4. Ask for Donations from Parents/Guardians
At the beginning of my Makerspace project, the first thing I did was create a poster that we could send to parents asking for any old or unwanted supplies. These could be a great (free) start to your space. There's so much you can do with just cardboard!
5. Create a Fundraiser
Be creative! Think of ways that your community can help support your Makerspace or STEM Lab dreams. Some ideas that come to mind include...
Be Okay with Starting Small
You will never feel completely ready to start your Makerspace or STEM Lab. If you're beginning the journey with materials that students can use to create and invent- You're on the right track. Take your time and research the items that will best fit the needs of your students, teachers, and school. Remember, this is all about doing what's best for kids!
My goal is to have my elementary school Makerspace fully developed within three years. To be more specific about my definition of a 'fully developed' Makerspace, here is what I envision...
This Thursday I was lucky enough to visit a Makerspace and STEM lab that has been successfully running for over a year. Dain (@DainElman), 'STEM Lord' within his district, showed me around these unique spaces. The rooms were both strategically developed last year after the entire library was cleared out and redesigned.
The Makerspace created at Dain's school came from a space that was previously the librarian's office. The newly designed area gets digitally checked out every day by teachers. This space been used to create models of cells by science teachers, recycled art by art teachers, and even rock climbing holds by the gym teachers. I grew intrigued to hear how each different subject area in the middle school had used the space in a unique way. The area Dain used for his Makerspace definitely didn't have a shortage of supplies to spark creativity for students or teachers. When I first walked in, I noticed the piles of cardboard, recycled materials, wood, beads, glue, tools, and tiles. Anything you could imagine that could be used to create something was in this space. Dain had acquired many donated materials from an outside organization, but he mentioned supplies was also regularly dropped off from teachers after they were done cleaning their basements. I couldn't help but feel like this Makerspace was basically a workshop. The area exuded the possibility of creating anything- What a great space for students to create inventions and projects in their own personalized and creative way!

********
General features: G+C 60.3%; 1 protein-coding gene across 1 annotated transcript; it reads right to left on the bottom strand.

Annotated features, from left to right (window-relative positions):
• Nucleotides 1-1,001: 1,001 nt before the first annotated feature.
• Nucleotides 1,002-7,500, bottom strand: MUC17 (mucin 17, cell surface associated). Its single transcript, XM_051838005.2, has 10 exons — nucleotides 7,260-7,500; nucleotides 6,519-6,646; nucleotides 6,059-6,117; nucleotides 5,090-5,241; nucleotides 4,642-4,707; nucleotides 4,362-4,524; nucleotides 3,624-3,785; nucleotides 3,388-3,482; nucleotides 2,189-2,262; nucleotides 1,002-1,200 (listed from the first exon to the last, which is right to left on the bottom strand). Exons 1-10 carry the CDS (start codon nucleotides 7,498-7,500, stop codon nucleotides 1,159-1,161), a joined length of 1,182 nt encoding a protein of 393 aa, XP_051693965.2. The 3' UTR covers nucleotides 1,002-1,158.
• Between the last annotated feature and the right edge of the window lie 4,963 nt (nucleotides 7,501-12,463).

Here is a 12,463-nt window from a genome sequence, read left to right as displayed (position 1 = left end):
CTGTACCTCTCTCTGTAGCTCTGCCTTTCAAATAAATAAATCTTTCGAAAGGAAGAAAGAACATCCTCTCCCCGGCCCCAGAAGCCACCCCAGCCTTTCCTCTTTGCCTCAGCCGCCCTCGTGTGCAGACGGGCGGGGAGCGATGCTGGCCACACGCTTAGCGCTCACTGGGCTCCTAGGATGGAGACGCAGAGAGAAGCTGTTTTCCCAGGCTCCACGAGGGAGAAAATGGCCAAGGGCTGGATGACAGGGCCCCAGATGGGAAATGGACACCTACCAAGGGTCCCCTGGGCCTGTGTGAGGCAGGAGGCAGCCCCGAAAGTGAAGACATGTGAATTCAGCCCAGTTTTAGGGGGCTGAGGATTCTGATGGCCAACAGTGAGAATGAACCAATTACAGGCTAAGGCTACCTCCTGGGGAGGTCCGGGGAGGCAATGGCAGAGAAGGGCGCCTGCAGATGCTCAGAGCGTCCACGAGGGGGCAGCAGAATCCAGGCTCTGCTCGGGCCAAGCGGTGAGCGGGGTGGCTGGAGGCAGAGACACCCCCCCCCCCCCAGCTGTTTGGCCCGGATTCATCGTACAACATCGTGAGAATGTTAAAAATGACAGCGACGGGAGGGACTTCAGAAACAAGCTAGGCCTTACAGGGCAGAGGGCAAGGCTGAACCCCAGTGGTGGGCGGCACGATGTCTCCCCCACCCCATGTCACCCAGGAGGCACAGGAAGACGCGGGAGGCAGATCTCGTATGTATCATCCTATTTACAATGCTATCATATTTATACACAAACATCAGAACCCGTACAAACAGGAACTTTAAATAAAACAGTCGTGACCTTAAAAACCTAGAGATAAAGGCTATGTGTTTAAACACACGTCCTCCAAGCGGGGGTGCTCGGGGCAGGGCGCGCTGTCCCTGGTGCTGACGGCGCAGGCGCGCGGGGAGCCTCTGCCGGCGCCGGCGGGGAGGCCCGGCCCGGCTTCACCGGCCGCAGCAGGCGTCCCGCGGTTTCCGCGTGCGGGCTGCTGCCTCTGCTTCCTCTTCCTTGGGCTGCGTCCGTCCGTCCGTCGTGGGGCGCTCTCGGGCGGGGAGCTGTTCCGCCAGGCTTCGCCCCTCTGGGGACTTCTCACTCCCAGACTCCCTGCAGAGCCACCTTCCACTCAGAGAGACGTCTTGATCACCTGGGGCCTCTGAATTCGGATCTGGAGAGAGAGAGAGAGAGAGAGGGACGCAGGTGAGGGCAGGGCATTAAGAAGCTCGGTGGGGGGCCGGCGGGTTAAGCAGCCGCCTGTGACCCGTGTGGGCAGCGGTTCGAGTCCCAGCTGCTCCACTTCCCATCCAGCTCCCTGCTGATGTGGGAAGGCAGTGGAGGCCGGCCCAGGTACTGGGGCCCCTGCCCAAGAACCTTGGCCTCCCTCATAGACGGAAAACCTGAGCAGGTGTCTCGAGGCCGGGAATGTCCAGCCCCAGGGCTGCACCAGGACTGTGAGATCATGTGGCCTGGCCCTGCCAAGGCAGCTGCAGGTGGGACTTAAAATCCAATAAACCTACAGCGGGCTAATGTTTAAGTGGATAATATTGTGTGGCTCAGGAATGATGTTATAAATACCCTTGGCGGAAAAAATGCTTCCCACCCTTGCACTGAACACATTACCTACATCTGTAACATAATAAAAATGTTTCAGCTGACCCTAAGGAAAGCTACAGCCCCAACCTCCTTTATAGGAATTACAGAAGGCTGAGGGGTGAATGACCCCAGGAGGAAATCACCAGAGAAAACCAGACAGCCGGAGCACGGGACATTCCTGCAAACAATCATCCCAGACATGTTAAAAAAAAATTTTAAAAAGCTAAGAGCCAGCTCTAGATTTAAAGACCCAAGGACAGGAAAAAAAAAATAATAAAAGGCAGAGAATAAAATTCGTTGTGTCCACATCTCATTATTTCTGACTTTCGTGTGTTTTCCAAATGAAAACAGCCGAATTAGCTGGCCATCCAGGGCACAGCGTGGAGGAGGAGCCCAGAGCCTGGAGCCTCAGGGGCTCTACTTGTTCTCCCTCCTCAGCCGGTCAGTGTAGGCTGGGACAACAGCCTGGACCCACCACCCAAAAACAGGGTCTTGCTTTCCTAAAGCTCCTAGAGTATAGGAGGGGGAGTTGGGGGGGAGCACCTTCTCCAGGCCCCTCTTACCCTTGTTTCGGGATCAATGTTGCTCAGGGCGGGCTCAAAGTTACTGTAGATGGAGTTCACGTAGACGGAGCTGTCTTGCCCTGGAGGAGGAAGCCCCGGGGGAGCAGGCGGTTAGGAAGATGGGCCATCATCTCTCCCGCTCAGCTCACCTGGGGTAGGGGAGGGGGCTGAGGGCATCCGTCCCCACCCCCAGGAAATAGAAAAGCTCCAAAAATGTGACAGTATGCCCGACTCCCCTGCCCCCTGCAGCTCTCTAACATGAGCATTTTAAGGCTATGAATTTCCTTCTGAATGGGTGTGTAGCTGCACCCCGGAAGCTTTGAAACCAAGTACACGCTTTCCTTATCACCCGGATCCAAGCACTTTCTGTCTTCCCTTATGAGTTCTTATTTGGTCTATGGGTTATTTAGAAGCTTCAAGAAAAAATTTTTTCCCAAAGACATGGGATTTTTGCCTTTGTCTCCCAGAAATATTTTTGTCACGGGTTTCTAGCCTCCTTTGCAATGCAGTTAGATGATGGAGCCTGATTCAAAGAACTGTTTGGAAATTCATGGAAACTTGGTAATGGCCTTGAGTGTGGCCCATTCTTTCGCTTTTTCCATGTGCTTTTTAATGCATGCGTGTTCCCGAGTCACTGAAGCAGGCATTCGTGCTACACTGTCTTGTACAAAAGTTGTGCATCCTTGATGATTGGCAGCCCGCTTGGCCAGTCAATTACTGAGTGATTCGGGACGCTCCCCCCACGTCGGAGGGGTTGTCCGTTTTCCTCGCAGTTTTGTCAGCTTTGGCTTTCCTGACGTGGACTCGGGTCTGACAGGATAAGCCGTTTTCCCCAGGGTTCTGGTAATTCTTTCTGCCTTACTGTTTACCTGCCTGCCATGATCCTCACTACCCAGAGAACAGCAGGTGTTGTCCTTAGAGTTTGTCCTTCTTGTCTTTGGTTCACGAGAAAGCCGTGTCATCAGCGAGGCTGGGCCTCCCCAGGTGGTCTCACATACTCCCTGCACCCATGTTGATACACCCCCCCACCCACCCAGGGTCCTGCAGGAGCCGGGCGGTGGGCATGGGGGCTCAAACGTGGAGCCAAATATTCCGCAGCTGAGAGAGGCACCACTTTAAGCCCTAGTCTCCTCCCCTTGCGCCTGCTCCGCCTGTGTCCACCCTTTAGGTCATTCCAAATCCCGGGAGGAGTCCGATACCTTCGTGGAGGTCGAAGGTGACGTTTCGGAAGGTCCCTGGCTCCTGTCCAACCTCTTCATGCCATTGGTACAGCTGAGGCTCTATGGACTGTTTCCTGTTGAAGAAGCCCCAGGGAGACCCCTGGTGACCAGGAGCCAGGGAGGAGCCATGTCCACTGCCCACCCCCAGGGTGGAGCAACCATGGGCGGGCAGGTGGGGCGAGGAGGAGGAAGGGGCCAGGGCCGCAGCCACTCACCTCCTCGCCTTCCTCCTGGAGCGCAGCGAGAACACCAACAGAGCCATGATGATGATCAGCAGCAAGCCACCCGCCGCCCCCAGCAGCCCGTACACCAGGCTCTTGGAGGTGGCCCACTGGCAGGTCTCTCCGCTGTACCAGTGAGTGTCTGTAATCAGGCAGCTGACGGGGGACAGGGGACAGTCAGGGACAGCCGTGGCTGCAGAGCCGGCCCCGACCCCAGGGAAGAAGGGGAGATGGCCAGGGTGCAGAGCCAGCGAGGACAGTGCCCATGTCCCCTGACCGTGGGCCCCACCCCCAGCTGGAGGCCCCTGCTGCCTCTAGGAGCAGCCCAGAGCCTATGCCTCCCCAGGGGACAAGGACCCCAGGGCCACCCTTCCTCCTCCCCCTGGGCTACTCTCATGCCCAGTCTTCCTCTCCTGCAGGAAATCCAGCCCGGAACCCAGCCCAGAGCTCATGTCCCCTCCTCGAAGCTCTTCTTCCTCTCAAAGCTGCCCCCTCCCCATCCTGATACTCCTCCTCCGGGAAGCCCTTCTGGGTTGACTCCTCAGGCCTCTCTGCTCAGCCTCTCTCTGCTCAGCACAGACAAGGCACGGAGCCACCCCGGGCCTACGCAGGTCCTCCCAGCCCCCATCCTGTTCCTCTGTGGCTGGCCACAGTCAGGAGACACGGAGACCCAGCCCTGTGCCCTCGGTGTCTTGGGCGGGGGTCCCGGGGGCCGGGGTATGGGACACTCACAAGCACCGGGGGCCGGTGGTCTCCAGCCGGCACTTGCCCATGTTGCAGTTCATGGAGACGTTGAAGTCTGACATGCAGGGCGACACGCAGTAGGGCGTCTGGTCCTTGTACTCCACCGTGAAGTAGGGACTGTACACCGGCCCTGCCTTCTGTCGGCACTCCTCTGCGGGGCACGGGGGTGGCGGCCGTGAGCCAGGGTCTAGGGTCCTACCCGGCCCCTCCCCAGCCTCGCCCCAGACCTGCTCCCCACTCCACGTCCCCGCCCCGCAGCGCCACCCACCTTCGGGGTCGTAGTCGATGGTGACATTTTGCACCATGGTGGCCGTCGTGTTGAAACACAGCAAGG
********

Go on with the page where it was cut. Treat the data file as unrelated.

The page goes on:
The STEM Lab was across the library and filled with technology and creative spaces for students to produce work. This area stored Makey Makeys, Spheros, LEGO Mindstroms, a Green Screen kit, 3D Pens, LittleBits, a 3D printer, and so much more! Dain shared with me that the space doesn't get used as much as the Makerspace, but the technology classes regularly use this space and give students time to explore new technology. I loved the amount of space that students have within this room to collaborate and work. Dain also had a neat display of older technology (pictured below) that students could observe. There's an old Macintosh computer, dial-up phone, older televisions, and typewriters.
I gained some great ideas from my visit and started to contemplate if I want a hybrid -Makerspace/ STEM Lab at my school. My visit to Dain's school gave me a much clearer vision of what I think I'd like at our elementary school. The feedback and reflective data that Dain had accumulated over the course of the year was powerful to consider while continuing on my journey.